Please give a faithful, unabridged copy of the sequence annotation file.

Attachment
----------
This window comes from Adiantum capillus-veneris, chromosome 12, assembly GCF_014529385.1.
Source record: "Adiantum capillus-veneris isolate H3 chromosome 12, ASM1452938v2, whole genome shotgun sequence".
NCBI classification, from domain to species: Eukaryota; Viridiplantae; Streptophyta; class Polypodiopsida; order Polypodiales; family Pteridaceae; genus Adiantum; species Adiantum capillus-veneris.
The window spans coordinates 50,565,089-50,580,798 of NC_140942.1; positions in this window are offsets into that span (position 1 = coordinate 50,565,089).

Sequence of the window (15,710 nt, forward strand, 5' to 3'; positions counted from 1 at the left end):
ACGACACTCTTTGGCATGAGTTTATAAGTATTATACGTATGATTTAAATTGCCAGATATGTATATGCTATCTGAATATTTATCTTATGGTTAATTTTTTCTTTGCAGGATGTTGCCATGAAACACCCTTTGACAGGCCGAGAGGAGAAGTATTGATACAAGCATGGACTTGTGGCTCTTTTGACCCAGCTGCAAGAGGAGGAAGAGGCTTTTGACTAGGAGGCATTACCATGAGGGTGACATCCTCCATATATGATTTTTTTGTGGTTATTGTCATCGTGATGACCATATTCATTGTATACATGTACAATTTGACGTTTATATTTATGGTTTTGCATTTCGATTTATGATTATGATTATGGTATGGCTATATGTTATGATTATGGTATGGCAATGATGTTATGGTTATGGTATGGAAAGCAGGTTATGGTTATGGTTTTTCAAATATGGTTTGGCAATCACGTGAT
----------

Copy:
This window comes from Adiantum capillus-veneris, chromosome 12, assembly GCF_014529385.1.
Source record: "Adiantum capillus-veneris isolate H3 chromosome 12, ASM1452938v2, whole genome shotgun sequence".
NCBI classification, from domain to species: Eukaryota; Viridiplantae; Streptophyta; class Polypodiopsida; order Polypodiales; family Pteridaceae; genus Adiantum; species Adiantum capillus-veneris.
The window spans coordinates 50,565,089-50,580,798 of NC_140942.1; positions in this window are offsets into that span (position 1 = coordinate 50,565,089).

Sequence of the window (15,710 nt, forward strand, 5' to 3'; positions counted from 1 at the left end):
ACGACACTCTTTGGCATGAGTTTATAAGTATTATACGTATGATTTAAATTGCCAGATATGTATATGCTATCTGAATATTTATCTTATGGTTAATTTTTTCTTTGCAGGATGTTGCCATGAAACACCCTTTGACAGGCCGAGAGGAGAAGTATTGATACAAGCATGGACTTGTGGCTCTTTTGACCCAGCTGCAAGAGGAGGAAGAGGCTTTTGACTAGGAGGCATTACCATGAGGGTGACATCCTCCATATATGATTTTTTTGTGGTTATTGTCATCGTGATGACCATATTCATTGTATACATGTACAATTTGACGTTTATATTTATGGTTTTGCATTTCGATTTATGATTATGATTATGGTATGGCTATATGTTATGATTATGGTATGGCAATGATGTTATGGTTATGGTATGGAAAGCAGGTTATGGTTATGGTTTTTCAAATATGGTTTGGCAATCACGTGAT